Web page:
Garbage Collection in Java –
In java, to create an object we need to use new keyword, but for deleting that object we don’t have any delete keyword, this is just because we do not need to delete that object explicitly it is automatically deleted by the garbage collector thread which is resides in JVM, and the process of deleting the unused or unreferenced object is called garbage collection in java. So how this garbage collector works and what exactly the garbage collection process? Let’s explorer.
Definition of Java Garbage Collection –
Java garbage collection is the process by which Java programs perform automatic memory management means automatically deletes already used or unused or unreferenced object . When our source code means java programs compiled by the compiler the bytecode gets generated and that can be run on JVM(Java Virtual MAchine). When Java programs run, objects are created inside a heap memory , which is a portion of memory where the data of our program gets stored. Sometimes, some objects will no longer be needed. The garbage collector finds these unused objects and deletes them from memory to free up it.
Memory allocation to the Object –
When a programmer runs the program, the JVM checks the size of an object. It differentiate between small and large objects. The small and large size of object depends on the version of JVM, the size of heap memory, the strategy of garbage collection, and the platform which was used to create that object. The size of an object is usually in between 2 to 128 KB.
The small size l objects are stored in Thread Local Area (TLA) which is a free space of the heap memory. When TLA gets full, it requests for new TLA to the JVM.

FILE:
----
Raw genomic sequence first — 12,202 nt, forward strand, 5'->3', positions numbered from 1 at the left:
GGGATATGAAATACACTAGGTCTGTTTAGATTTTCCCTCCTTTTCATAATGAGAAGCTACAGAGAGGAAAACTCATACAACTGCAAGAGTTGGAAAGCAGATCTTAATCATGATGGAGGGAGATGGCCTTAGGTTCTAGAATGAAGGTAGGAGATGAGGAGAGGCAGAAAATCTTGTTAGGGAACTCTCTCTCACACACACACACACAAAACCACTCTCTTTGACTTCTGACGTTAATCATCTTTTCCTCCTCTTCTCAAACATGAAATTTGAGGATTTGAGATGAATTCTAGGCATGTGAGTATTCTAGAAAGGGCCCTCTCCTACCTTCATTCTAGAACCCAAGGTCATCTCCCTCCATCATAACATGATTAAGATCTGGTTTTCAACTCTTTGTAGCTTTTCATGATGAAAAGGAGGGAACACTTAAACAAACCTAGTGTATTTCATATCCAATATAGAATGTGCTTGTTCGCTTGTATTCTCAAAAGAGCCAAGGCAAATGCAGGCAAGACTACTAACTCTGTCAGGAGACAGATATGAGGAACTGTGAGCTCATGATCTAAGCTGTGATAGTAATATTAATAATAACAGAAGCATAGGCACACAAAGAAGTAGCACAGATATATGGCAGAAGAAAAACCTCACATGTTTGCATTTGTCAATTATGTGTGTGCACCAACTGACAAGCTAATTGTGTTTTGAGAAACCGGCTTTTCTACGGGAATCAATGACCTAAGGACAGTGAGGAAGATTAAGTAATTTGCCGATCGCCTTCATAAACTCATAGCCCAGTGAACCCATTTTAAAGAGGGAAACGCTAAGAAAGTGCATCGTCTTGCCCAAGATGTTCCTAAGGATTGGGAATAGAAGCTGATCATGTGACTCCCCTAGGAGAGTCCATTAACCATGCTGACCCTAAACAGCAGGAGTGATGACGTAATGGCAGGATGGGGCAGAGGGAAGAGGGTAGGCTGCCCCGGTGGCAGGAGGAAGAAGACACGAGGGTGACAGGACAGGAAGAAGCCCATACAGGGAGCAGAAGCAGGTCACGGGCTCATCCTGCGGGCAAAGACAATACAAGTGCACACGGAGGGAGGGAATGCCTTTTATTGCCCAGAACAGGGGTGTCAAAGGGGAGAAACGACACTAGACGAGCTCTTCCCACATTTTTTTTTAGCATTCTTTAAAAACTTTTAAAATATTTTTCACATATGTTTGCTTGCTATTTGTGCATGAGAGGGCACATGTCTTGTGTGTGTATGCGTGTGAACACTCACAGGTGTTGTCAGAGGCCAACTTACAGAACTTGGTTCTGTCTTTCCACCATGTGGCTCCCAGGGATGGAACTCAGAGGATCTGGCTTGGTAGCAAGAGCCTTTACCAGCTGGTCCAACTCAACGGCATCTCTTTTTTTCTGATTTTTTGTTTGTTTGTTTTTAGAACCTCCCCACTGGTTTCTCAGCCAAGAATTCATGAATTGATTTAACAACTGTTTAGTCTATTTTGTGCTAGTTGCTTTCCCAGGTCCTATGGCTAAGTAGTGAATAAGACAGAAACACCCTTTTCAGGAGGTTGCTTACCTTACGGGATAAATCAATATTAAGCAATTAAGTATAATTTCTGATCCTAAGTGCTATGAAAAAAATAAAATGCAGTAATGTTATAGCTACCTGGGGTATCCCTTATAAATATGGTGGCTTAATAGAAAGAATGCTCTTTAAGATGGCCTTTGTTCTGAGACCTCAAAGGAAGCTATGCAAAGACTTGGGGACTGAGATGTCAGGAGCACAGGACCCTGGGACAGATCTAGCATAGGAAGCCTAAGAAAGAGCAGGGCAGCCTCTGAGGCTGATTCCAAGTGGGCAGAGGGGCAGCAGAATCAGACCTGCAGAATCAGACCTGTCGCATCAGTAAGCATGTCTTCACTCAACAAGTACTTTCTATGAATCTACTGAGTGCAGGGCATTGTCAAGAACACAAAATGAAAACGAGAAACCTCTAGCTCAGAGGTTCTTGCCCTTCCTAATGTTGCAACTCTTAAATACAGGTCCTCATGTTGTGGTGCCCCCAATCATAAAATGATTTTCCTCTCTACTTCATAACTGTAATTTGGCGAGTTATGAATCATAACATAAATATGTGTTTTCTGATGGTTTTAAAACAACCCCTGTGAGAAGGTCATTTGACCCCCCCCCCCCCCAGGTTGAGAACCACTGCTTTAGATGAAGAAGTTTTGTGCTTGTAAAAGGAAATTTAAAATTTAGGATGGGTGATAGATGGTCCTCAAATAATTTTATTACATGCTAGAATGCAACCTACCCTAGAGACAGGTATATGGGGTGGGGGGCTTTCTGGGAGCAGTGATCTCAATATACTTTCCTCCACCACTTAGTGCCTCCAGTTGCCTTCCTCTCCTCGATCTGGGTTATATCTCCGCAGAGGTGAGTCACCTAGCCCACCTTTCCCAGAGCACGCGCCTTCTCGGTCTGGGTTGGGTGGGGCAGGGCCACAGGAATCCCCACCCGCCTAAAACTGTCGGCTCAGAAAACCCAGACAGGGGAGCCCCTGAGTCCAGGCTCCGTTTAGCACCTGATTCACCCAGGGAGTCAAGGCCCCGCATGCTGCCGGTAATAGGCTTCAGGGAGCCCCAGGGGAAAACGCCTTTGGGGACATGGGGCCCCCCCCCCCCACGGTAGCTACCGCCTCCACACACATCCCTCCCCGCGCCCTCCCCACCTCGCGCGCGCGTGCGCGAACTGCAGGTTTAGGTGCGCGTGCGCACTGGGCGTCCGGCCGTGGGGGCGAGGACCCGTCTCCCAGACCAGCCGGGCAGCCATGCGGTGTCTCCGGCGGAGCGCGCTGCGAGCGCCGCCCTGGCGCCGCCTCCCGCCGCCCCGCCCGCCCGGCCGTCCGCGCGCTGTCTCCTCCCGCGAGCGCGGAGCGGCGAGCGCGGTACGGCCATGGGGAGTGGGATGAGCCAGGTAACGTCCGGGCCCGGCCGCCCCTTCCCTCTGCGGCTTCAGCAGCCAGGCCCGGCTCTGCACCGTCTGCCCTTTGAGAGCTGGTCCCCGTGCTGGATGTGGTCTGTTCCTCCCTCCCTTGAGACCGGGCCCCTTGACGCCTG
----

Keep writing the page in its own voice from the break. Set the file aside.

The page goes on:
On the other hand, large size objects that do not fit inside the TLA are directly allocated into the heap memory.
When an object is eligible for Garbage Collection?
An object is eligible for garbage collection only if it is not used by any program or thread or that object is null. If two objects having reference (cyclic reference) of each other means first object reference is pointed to second object and vice-versa, and they do not have any live reference then both objects are collected by the garbage collector. The object is eligible for garbage collection if it is created inside any block and the reference goes out of the scope once the control gets out from that block.
How does the Java Garbage Collector Works?
There are multiple garbage collectors in JVM that are used for various use cases, all its garbage collectors follow the same basic process. In the first step of garbage collection, the unreferenced or unused objects are identified and marked as ready for garbage collection. In the second step, that marked objects are deleted. After that memory size gets compacted or shrink, so remaining objects are placed in a contiguous block at the start of the heap. The compaction process makes garbage collectors to easily allocate memory to new objects sequentially after the block of memory allocated to existing objects.
The heap is divided into three different sections:
1.Young Generation: The Newly created objects start from the Young Generation. The Young Generation is further subdivided into an Eden space and two Survivor spaces, Eden space is a space where all new objects start, and two Survivor spaces, where objects are moved from Eden space after completing one garbage collection cycle. When objects are garbage collected from the Young Generation, that could be a minor garbage collection event that happens in the heap memory.